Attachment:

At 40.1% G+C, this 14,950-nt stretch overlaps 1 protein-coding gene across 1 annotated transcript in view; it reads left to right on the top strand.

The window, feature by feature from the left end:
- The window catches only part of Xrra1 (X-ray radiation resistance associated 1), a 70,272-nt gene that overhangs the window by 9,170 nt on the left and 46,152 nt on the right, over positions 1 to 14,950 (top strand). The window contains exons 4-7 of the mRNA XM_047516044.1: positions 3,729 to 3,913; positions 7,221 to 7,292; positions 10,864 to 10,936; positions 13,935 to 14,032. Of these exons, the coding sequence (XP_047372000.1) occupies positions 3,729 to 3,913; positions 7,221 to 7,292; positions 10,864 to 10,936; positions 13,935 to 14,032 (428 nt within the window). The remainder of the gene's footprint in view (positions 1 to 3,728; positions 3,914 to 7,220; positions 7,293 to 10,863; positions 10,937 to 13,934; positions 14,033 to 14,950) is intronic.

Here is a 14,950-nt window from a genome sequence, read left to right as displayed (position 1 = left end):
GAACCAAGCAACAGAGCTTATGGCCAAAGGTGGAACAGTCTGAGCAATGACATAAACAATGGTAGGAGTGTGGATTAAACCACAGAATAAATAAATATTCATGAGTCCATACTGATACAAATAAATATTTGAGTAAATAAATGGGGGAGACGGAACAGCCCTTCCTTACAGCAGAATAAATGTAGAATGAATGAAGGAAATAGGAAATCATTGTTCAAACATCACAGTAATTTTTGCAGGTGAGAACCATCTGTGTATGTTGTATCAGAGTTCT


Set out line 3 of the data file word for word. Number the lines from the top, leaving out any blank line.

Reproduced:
- The window catches only part of Xrra1 (X-ray radiation resistance associated 1), a 70,272-nt gene that overhangs the window by 9,170 nt on the left and 46,152 nt on the right, over positions 1 to 14,950 (top strand). The window contains exons 4-7 of the mRNA XM_047516044.1: positions 3,729 to 3,913; positions 7,221 to 7,292; positions 10,864 to 10,936; positions 13,935 to 14,032. Of these exons, the coding sequence (XP_047372000.1) occupies positions 3,729 to 3,913; positions 7,221 to 7,292; positions 10,864 to 10,936; positions 13,935 to 14,032 (428 nt within the window). The remainder of the gene's footprint in view (positions 1 to 3,728; positions 3,914 to 7,220; positions 7,293 to 10,863; positions 10,937 to 13,934; positions 14,033 to 14,950) is intronic.